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Lotus Notes is not agile

Julian Robichaux has a recent article “Agile Development is not for me”. As you can guess from the title, he’s not in the agile camp:

What's worse is, the "we'll cross that bridge when we get to it" mentality doesn't take into account that there's a certain kind of butterfly effect with software design. A tiny change in architecture at the beginning can have huge impacts later on (for better or worse). Likewise, having to make a seemingly tiny change to core functionality or design later on down the road can be a major undertaking.

I have been doing agile development for the last couple of years with good results and experiences, both for me and my customers. There is one big caveat though: You will need to work with a technology that supports agile processes.

And Lotus Notes just doesn’t.

Sure, all Notes developers can whip up a form and a view in no time at all. We know how to impress clients by building an application in front of their eyes. So we are already halfway at agile development, right? Not so. Notes is a beast when it comes to a couple of extremely important parts of agile development:

There is no support for refactoring.

There is no support for automated testing.

And there lies the problem. Agile development embraces change, because there are supporting techniques that make sure, that you won’t fall flat on your face when you change that tiny thing down in the foundation of your application. But if you don’t have tools for refactoring that change and if you don’t have tools that make sure that changes doesn’t break a dozen other things in your application you just can’t do it.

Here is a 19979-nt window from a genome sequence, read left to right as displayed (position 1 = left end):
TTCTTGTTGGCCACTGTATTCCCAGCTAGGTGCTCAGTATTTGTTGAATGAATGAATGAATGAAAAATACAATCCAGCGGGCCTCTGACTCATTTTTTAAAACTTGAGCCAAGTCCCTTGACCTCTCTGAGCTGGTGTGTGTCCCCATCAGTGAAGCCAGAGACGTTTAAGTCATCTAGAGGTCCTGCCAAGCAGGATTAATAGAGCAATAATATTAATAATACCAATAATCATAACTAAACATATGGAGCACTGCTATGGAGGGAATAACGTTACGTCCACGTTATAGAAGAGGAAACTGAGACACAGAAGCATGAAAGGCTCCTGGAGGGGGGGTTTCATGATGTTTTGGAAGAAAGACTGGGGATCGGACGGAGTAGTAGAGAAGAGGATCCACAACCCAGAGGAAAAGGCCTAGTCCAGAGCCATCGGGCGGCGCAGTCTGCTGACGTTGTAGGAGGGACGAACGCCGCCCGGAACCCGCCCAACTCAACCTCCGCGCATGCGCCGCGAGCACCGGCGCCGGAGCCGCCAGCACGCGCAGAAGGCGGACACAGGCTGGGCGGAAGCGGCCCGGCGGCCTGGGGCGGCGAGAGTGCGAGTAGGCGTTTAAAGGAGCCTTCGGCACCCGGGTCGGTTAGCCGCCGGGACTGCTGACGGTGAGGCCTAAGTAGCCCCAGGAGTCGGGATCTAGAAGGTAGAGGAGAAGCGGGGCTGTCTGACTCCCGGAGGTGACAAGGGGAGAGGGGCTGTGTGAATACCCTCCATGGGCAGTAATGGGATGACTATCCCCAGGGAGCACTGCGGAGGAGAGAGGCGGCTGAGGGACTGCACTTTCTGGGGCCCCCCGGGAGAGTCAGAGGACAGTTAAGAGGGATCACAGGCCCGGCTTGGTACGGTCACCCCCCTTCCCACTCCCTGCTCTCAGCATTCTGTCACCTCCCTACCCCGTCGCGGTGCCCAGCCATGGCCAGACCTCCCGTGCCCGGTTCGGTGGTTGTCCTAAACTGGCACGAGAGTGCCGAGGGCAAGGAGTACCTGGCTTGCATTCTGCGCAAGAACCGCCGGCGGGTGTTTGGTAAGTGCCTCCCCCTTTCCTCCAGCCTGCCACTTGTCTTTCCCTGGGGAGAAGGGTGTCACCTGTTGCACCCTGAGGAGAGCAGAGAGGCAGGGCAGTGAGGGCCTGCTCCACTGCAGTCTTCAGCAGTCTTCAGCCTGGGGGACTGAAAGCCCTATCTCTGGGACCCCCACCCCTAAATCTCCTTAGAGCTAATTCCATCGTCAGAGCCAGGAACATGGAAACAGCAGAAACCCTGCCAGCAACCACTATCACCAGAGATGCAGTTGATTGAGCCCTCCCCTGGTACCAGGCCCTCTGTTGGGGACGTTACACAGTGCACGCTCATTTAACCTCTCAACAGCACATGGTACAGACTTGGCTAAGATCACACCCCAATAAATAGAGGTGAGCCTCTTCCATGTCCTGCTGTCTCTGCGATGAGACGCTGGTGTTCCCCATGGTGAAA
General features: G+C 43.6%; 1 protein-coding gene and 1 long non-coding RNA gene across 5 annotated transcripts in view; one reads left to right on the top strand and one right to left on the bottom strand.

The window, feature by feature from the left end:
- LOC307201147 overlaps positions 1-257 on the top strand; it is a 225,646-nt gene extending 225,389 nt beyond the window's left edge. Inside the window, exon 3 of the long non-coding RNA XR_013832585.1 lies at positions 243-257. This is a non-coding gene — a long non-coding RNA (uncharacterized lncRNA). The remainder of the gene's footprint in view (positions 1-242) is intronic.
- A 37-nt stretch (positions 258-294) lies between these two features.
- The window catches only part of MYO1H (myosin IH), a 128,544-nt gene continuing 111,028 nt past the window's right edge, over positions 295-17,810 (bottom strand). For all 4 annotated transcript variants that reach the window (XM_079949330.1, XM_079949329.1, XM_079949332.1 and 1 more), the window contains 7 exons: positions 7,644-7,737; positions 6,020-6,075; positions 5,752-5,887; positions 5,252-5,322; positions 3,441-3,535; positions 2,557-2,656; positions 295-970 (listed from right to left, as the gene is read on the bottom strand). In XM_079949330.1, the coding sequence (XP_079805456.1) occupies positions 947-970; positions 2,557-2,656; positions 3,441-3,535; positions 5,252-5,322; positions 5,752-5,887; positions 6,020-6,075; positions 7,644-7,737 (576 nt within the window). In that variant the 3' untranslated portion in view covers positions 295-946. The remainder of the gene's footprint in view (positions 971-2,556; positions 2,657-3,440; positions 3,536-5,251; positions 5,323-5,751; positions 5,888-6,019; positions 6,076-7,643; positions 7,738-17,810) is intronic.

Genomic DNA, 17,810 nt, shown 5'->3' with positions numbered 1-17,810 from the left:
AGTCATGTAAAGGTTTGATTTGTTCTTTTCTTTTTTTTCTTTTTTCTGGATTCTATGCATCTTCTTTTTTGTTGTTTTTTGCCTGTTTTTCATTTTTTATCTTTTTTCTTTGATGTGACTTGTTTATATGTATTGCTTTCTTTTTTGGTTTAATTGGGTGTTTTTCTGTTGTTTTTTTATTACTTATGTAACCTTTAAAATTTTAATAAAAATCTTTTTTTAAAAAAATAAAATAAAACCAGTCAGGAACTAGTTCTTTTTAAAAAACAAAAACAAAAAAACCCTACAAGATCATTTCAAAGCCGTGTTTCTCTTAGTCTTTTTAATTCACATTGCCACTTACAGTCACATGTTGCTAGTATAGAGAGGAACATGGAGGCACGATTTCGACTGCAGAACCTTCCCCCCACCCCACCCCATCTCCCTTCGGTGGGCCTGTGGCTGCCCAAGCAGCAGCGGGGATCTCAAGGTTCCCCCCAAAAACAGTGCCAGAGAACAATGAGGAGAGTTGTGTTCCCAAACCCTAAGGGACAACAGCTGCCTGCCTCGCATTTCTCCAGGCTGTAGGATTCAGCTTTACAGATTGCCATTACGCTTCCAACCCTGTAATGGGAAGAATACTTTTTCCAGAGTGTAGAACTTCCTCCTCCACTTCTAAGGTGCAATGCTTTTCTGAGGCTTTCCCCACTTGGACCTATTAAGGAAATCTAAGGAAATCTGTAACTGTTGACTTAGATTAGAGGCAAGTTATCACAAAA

And that’s where other development environments really, really shine. When I code in Java, I use IntelliJ IDEA as an IDE. It’s refactoring support is outstanding. It allows me to constantly adapt my code to the way I feel it must be at any given moment. Named something wrong? Change it and be 100% sure that the changes are reflected across all relevant parts of the application. Try that in Notes. Think a field name is wrong? Good luck hunting all the references to it in the tangled mess of forms, views. lookup formulae, Javascript, Lotus Script, hidden forms, computed text and god knows what other goodies the good people at Iris have given us. Yes, there are tools that help: Teamstudios Configurator is the tool I pay for every year to do Notes development.

Or testing. In Java or in Ruby (more recently) I write extensive unit and functional tests that pound on every aspect of the code I write. Any change I make will either break or pass the tests. When all tests pass, I know that my changes won’t break the application. I have tried to implement Unit Test for Lotus Script, and while they have helped on some aspects of development, they just don’t cut it. Again, Notes development is the art of managing a dozen different technologies and techniques to make an application behave the way you want it. And unfortunately, there is no way you can test it. So changing a field name is kind of like playing in the lottery: It might work. It might not. You usually find out, when you have deployed the application to the customer and he calls about some error message. Automated testing would have caught that immediately after the change. Unfortunately there is no automated testing.

Those two things make agile development nearly impossible in a Lotus Notes / Domino environment. Using other technologies, they are the way to go.

In my current Ruby on Rails project, we are doing “Agile”. Our first delivery to the customer (2 weeks after the project started) showed us two things: Our basic application is working as expected. And our database model is fundamentally wrong. We didn’t know in the beginning, because we talked to the domain expert after we shipped the first iteration. We will have to change a lot of the fundamental core of our product. I don’t care. I expect this to take not more than a day’s work, the larger (and harder) part of which is figuring out the new (hopefully this time) correct data model.

Refactoring & unit tests will make sure, that the rest of the application (UI and functionality) continue to work exactly like they did last week.

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Jens-Christian Fischer

Maker. Musician